For the third time in seven years, our Wrens stand one step away from W&M's first-ever NCAA Tourney bid. And once again, the step is a big one.
The Tribe takes on CAA regular season champion Delaware in tonight's conference final. The Hens are explosive, athletic, and very talented. Tony Shaver called them the best offensive team he's seen in his tenure at William and Mary. They've got a pair of first-team All-CAA guards in Devon Saddler and Davon Usher, and three other players who average more than 10 points per game. Delaware beat the Tribe in both of the teams' meetings this season, including an emphatic 89-72 decision in Williamsburg at the end of January.
To paraphrase Shaver's comments regarding Towson, Delaware is a very good team. But so are we. I look forward to the opportunity.
Today, the Tribe did what we said they needed to do. They made shots. W&M connected on 55.1% of its shots, 50% from the three-point line. After allowing Towson to creep out to a 6-point lead towards the end of the first half, first Julian Boatner and then Marcus Thornton hit three-pointers. W&M was on the precipice, and those two jumpers were a big part of the reason the Tribe went into the break dead even with the Tigers. And they never trailed in a seriously entertaining second half. Thornton was superb, as was Brandon Britt, but Kyle Gaillard and Terry Tarpey were terrific in defending two-time CAA Player of the Year Jerelle Benimon, and after getting smoked on the boards in the first half, the Tribe held their own in the second.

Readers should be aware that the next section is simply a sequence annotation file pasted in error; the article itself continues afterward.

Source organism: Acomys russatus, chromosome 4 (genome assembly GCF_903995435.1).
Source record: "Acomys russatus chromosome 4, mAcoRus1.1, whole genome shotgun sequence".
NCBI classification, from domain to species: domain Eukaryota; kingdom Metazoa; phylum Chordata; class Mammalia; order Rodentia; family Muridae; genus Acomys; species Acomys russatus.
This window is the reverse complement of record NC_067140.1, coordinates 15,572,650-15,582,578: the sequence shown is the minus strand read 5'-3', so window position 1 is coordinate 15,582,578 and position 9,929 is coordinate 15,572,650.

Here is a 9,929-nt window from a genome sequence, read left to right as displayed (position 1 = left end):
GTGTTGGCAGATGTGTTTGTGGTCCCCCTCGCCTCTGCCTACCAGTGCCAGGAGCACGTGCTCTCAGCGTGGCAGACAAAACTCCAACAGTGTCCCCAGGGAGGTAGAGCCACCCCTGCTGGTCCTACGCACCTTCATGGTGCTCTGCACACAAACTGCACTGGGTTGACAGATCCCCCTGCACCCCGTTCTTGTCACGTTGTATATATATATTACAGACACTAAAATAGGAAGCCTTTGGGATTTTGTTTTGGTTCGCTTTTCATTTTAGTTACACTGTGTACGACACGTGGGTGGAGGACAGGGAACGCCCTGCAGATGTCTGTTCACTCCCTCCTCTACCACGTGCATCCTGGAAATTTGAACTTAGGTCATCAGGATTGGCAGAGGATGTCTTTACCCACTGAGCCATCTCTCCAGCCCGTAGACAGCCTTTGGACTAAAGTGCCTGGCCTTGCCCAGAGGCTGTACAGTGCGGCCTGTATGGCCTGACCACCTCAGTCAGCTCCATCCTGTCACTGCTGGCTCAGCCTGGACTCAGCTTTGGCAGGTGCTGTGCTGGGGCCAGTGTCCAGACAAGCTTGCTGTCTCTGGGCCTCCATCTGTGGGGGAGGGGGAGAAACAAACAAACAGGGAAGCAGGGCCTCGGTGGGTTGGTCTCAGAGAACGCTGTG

We've said the same thing all tournament about the most important factor for W&M, and no less of an expert than Shaver agrees. In the postgame presser (video above), he offered his take on the key to tonight's matchup. "We have to make shots", said the Tribe head man. Delaware is so good offensively, that Shaver doesn't expect his team to slow the Hens down. Instead, they'll have to outscore the top seed.
But Shaver likes his team. After the win, he was visibly moved by the Tribe's performance, and spoke about their toughness and effort. He also said this, in response to a question about W&M's NCAA Tournament drought, "(Never going to the tournament) isn't this team's burden. They haven't been playing for 200 years". We're going to be nervous as all hell tonight, but something tells me that the kids in green and gold won't be.
It's a simple game. God willing and the shots are falling, we'll be movin' right along tomorrow night to a destination we've never visited.